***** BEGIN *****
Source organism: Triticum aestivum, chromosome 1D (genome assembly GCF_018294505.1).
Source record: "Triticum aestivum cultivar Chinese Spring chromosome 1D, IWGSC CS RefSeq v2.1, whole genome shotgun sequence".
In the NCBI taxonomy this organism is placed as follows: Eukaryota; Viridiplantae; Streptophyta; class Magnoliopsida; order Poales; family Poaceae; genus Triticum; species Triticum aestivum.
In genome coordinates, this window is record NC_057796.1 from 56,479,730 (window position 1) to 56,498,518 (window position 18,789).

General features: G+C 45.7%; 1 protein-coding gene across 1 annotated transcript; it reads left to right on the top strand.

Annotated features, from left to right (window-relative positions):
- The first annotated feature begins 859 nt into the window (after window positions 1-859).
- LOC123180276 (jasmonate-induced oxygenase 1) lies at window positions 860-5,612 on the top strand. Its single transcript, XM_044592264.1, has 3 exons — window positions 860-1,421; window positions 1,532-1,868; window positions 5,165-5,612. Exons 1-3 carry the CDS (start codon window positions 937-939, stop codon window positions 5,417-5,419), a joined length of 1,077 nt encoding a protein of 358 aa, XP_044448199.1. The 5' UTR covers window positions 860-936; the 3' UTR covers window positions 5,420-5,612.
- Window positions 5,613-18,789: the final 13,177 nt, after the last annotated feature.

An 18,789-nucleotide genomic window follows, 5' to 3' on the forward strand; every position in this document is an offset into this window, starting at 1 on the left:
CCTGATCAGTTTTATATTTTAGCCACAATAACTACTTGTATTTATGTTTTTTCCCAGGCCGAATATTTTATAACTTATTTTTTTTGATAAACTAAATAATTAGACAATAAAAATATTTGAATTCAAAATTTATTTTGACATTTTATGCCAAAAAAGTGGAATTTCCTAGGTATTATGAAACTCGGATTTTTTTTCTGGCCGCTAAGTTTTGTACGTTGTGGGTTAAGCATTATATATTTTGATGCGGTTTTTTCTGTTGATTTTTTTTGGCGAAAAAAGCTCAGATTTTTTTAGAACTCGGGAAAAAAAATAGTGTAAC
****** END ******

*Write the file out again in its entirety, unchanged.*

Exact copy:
Source organism: Triticum aestivum, chromosome 1D (genome assembly GCF_018294505.1).
Source record: "Triticum aestivum cultivar Chinese Spring chromosome 1D, IWGSC CS RefSeq v2.1, whole genome shotgun sequence".
In the NCBI taxonomy this organism is placed as follows: Eukaryota; Viridiplantae; Streptophyta; class Magnoliopsida; order Poales; family Poaceae; genus Triticum; species Triticum aestivum.
In genome coordinates, this window is record NC_057796.1 from 56,479,730 (window position 1) to 56,498,518 (window position 18,789).

General features: G+C 45.7%; 1 protein-coding gene across 1 annotated transcript; it reads left to right on the top strand.

Annotated features, from left to right (window-relative positions):
- The first annotated feature begins 859 nt into the window (after window positions 1-859).
- LOC123180276 (jasmonate-induced oxygenase 1) lies at window positions 860-5,612 on the top strand. Its single transcript, XM_044592264.1, has 3 exons — window positions 860-1,421; window positions 1,532-1,868; window positions 5,165-5,612. Exons 1-3 carry the CDS (start codon window positions 937-939, stop codon window positions 5,417-5,419), a joined length of 1,077 nt encoding a protein of 358 aa, XP_044448199.1. The 5' UTR covers window positions 860-936; the 3' UTR covers window positions 5,420-5,612.
- Window positions 5,613-18,789: the final 13,177 nt, after the last annotated feature.

An 18,789-nucleotide genomic window follows, 5' to 3' on the forward strand; every position in this document is an offset into this window, starting at 1 on the left:
CCTGATCAGTTTTATATTTTAGCCACAATAACTACTTGTATTTATGTTTTTTCCCAGGCCGAATATTTTATAACTTATTTTTTTTGATAAACTAAATAATTAGACAATAAAAATATTTGAATTCAAAATTTATTTTGACATTTTATGCCAAAAAAGTGGAATTTCCTAGGTATTATGAAACTCGGATTTTTTTTCTGGCCGCTAAGTTTTGTACGTTGTGGGTTAAGCATTATATATTTTGATGCGGTTTTTTCTGTTGATTTTTTTTGGCGAAAAAAGCTCAGATTTTTTTAGAACTCGGGAAAAAAAATAGTGTAAC